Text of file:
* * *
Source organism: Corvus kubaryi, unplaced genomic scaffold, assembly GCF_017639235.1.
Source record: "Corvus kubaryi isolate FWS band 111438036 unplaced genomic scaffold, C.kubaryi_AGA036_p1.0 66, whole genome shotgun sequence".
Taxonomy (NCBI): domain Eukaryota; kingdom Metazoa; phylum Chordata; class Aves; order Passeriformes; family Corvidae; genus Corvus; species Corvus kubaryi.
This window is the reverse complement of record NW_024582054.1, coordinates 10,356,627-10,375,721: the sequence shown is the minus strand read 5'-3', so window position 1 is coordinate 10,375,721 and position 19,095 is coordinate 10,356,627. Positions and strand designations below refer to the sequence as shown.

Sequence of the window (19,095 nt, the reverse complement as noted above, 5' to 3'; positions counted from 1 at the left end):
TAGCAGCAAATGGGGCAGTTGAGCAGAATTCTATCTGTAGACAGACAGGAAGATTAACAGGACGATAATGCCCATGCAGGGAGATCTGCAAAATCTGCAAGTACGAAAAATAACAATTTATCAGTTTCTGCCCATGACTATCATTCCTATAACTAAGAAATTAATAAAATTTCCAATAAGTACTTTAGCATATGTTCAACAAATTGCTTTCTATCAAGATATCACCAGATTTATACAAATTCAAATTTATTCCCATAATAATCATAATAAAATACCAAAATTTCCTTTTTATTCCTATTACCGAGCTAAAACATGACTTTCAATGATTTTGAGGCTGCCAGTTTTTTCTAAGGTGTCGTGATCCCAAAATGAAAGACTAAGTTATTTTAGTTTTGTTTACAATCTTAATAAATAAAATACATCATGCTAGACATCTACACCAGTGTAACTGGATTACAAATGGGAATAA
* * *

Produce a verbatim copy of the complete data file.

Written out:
Source organism: Corvus kubaryi, unplaced genomic scaffold, assembly GCF_017639235.1.
Source record: "Corvus kubaryi isolate FWS band 111438036 unplaced genomic scaffold, C.kubaryi_AGA036_p1.0 66, whole genome shotgun sequence".
Taxonomy (NCBI): domain Eukaryota; kingdom Metazoa; phylum Chordata; class Aves; order Passeriformes; family Corvidae; genus Corvus; species Corvus kubaryi.
This window is the reverse complement of record NW_024582054.1, coordinates 10,356,627-10,375,721: the sequence shown is the minus strand read 5'-3', so window position 1 is coordinate 10,375,721 and position 19,095 is coordinate 10,356,627. Positions and strand designations below refer to the sequence as shown.

Sequence of the window (19,095 nt, the reverse complement as noted above, 5' to 3'; positions counted from 1 at the left end):
TAGCAGCAAATGGGGCAGTTGAGCAGAATTCTATCTGTAGACAGACAGGAAGATTAACAGGACGATAATGCCCATGCAGGGAGATCTGCAAAATCTGCAAGTACGAAAAATAACAATTTATCAGTTTCTGCCCATGACTATCATTCCTATAACTAAGAAATTAATAAAATTTCCAATAAGTACTTTAGCATATGTTCAACAAATTGCTTTCTATCAAGATATCACCAGATTTATACAAATTCAAATTTATTCCCATAATAATCATAATAAAATACCAAAATTTCCTTTTTATTCCTATTACCGAGCTAAAACATGACTTTCAATGATTTTGAGGCTGCCAGTTTTTTCTAAGGTGTCGTGATCCCAAAATGAAAGACTAAGTTATTTTAGTTTTGTTTACAATCTTAATAAATAAAATACATCATGCTAGACATCTACACCAGTGTAACTGGATTACAAATGGGAATAA